Research Objectives

  • To implement a U-Net Convolutional Neural Network model with cyberinfrastructure to identify streamlines and diffuse knowledge (reproducibility!)
  • To understand the role of parameterization in model performance
  • To compare the results and accuracy from the U-Net CNN model with those from traditional methods for streamline identification
  • Build the foundation for a model that can more accurately and efficiently identify streamlines and is scalable (replicability!)
  • Further the discourse of R&R in CyberGIScience, and develop lifelong collaborative partners and friends

Input Dataset

Data format: las (raw LiDAR data),tiff (feature maps), and numpy array (organized data)

  • Panther_LiDAR: Store LiDAR point cloud data (.las) (e.g. IA_Statewide_2008_009081.las, naming format: State_projection_year_pathlines)

  • Rowan_LiDAR: Store LiDAR point cloud data (e.g. 0_1.las, naming forma8: row_number+column_number from the top-left corner of the research area), organized LiDAR feature maps and reference data under data folde under data folder.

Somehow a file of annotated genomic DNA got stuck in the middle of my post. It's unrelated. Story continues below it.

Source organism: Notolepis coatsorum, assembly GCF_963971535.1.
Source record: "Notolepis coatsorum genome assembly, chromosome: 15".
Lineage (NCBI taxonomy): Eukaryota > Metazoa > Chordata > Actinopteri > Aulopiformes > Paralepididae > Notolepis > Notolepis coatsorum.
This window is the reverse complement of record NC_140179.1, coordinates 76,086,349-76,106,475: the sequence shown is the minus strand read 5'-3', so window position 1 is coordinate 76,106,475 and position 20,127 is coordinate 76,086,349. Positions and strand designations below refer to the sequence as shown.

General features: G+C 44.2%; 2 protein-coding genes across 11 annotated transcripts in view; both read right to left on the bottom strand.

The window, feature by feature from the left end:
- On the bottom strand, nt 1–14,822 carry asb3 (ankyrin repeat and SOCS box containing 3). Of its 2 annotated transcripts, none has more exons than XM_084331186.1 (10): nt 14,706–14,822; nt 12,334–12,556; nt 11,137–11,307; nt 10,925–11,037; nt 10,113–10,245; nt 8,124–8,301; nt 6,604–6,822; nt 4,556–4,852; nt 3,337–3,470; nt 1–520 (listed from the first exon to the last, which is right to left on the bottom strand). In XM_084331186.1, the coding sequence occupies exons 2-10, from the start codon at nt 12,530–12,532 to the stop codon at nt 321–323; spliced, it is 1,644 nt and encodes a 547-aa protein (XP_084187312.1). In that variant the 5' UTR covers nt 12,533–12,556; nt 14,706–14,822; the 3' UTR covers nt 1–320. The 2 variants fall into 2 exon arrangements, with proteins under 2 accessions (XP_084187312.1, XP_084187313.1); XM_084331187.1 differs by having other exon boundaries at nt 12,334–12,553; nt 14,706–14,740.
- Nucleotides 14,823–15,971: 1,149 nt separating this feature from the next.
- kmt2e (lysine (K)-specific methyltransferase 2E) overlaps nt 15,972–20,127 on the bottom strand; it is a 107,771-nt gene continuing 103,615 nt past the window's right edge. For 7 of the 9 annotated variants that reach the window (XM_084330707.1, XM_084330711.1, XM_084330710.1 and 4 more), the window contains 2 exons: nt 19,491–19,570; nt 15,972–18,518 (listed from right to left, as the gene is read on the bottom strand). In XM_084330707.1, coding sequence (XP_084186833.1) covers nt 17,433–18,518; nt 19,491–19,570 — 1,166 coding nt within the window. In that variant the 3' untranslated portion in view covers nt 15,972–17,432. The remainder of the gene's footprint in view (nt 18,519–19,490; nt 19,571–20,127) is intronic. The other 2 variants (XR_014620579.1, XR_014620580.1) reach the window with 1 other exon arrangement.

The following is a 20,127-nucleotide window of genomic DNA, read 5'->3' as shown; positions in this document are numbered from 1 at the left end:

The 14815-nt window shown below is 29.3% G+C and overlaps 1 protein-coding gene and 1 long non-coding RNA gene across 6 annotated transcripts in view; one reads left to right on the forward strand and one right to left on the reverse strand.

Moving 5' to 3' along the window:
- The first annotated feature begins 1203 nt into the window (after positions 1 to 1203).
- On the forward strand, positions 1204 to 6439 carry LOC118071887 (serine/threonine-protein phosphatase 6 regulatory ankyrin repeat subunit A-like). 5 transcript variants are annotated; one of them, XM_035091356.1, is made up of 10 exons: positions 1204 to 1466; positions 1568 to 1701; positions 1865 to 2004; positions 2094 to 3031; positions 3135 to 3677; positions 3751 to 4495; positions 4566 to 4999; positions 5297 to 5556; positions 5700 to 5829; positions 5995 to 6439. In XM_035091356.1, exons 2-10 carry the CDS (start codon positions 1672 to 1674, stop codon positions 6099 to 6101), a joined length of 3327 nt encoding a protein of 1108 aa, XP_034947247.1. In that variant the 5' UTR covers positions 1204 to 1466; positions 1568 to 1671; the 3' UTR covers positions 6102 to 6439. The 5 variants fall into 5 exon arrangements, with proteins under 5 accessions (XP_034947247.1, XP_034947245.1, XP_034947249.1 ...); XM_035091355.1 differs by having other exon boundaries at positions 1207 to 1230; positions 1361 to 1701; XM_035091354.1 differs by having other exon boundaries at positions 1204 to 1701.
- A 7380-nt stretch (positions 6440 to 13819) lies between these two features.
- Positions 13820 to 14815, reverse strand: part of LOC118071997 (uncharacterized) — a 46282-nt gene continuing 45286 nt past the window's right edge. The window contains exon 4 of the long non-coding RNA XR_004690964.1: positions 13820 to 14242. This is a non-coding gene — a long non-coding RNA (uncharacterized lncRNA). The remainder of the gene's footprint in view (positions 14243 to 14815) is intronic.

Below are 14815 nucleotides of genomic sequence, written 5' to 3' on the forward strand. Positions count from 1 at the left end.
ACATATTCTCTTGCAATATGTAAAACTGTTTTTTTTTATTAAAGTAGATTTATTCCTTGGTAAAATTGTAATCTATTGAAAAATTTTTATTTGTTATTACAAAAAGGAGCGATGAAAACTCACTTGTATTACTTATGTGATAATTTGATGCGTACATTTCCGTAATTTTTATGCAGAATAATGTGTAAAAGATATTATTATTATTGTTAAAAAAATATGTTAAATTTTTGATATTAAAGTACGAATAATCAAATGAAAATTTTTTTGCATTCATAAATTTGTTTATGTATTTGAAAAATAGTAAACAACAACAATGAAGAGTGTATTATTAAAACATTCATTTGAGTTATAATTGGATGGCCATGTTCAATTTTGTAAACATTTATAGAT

• mask.npy: The mask of research area. 1 indicates research area. 0 indicates outside area.

  • reference.npy: numpy array format of reference data. 1 indicates streamlines, 0 indicates non-streamlines

  • total.npy: total prediction data of all feature maps

  • TIFF: All of the feature maps are derived from the ground return of LiDAR point clouds:

    (1) DEM(digital elevation model): a 1-m resolution digital elevation model (DEM) derived from the ground return points.

    (2) Curvature map: geometric curvature determined from the DEM. Geometric curvature is determined using GeoNet software (Sangireddy, et al., 2016). The software applies the non-linear diffusion Perona-Malik filter on the DEM to remove noise and sharpen the localization of channels (Passalacqua et al., 2010).

    (3) TPI1: a topographic position index (TPI) derived from the DEM using a 3-cell by 3-cell window. The TPI value of a cell is the difference between the cell elevation and the local average elevation within a specific radius or within a surrounding window of cells (De Reu et al., 2013).

    (4) TPI2: a TPI derived from the DEM using a 21-cell by 21-cell window.

    (5) Geomorphon openness: zenith angle openness derived from the DEM using a 10-cell radius with 32 directions (Doneus, 2013).